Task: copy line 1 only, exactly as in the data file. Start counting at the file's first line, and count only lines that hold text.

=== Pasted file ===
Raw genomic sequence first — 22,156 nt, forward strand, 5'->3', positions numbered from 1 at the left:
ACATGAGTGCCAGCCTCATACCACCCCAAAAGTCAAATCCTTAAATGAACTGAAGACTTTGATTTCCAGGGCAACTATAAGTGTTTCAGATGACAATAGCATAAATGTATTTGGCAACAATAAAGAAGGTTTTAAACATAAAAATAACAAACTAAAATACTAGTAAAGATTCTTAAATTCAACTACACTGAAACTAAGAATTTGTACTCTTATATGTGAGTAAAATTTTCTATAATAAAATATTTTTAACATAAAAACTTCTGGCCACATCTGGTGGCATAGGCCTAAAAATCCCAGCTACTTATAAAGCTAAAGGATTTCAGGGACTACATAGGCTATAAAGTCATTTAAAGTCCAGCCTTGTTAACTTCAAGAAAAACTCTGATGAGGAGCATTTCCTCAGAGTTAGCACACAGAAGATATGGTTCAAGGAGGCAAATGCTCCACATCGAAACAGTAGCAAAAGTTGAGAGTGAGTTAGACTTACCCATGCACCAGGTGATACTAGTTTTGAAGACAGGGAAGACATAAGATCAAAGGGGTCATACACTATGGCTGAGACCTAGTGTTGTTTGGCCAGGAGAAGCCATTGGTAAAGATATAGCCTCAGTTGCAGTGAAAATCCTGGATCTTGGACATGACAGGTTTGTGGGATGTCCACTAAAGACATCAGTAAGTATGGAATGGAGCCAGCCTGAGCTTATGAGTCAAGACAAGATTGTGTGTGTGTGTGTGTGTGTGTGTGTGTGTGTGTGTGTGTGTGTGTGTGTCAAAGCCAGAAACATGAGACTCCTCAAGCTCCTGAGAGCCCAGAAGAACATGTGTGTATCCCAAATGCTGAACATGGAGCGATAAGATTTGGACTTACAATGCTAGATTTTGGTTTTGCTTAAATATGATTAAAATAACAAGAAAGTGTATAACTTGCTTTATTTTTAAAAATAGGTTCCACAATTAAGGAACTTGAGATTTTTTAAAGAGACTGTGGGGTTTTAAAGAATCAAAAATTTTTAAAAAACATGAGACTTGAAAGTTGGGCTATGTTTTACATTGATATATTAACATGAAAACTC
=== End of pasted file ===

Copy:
Raw genomic sequence first — 22,156 nt, forward strand, 5'->3', positions numbered from 1 at the left: